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Evaluating Sources

Information and news comes in a variety of unreliable forms

Consider the wide variety of misinformation on the Internet that you have to wade through to find reliable information and news.

  • Fake News: Sources that entirely fabricate information, disseminate deceptive content, or grossly distort actual news reports.
  • Altered Photographs: Photographs that have been changed using software or manipulation of the negative to enhance the image or deceive the viewer. Many changes are sophisticated enough that only software or a keen eye can detect the alteration, unlike the Bernie memes.
  • DeepFakes: Use of video software to create events that never happened or distort a person's statements for propaganda purposes or to discredit public figures for political gain.
  • Satire: Sources that use humor, irony, exaggeration, ridicule, satire, and false information to comment on current events.
  • State-sponsored News: Sources in repressive states operating under government sanctions and control. Propaganda.
  • Junk Science: Sources that promote discredited conspiracy theories, naturalistic fallacies, and scientifically false or dubious claims.
  • Hate News: Sources that actively promote racism, misogyny, homophobia, and other forms of bias and discrimination.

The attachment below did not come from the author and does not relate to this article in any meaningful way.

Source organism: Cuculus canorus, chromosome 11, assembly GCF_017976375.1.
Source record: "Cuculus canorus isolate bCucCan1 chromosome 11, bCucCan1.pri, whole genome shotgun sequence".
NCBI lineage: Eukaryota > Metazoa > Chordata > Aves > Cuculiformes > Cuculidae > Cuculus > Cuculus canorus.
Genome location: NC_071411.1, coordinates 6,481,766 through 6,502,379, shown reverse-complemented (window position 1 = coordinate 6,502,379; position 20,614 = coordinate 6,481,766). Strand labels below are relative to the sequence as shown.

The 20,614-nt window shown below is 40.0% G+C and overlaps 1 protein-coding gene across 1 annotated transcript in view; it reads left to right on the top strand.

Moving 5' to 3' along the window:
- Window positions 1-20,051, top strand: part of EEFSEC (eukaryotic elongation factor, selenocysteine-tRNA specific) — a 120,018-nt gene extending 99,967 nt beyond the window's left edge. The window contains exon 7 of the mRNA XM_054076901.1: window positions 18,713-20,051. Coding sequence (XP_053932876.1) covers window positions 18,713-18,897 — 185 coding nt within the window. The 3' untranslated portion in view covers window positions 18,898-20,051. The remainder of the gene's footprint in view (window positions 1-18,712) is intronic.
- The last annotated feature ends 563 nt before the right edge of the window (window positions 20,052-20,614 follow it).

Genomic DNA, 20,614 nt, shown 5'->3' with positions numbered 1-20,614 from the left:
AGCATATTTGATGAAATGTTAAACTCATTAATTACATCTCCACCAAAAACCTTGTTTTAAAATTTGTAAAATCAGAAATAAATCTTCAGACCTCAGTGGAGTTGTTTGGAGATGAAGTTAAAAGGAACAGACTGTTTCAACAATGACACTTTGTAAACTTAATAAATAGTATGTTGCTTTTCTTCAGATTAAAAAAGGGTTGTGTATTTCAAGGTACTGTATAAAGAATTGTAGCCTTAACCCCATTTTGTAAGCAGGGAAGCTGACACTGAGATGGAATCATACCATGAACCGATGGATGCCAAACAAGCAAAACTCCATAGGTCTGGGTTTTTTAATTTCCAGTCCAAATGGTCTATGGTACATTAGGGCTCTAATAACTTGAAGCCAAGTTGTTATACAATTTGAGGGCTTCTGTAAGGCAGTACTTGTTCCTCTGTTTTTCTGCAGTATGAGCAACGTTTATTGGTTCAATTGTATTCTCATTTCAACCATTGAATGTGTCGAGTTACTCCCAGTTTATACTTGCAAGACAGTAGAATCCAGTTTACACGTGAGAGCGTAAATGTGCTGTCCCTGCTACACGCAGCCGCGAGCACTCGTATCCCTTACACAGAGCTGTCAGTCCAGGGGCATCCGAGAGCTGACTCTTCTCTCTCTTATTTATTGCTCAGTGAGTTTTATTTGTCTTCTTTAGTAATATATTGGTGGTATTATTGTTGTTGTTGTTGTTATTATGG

• Clickbait: Sources that provide generally credible content, but use exaggerated, misleading, or questionable headlines, social media descriptions, and/or images.

And even news and information that looks reliable because of where you found it should still be verified.

  • Proceed With Caution: Sources that may be reliable but whose contents require further verification.
  • Political: Sources that provide generally verifiable information in support of certain points of view or political orientations.
  • Credible: Sources that circulate news and information in a manner consistent with traditional and ethical practices in journalism. (Remember: even credible sources sometimes rely on clickbait-style headlines or occasionally make mistakes. No news organization is perfect, which is why a healthy news diet consists of multiple sources of information).

Adapted from Cornell University's "Fake News, Propaganda, and Misinformation: Learning to Critically Evaluate Media Sources: Unreliable News Content - Types"

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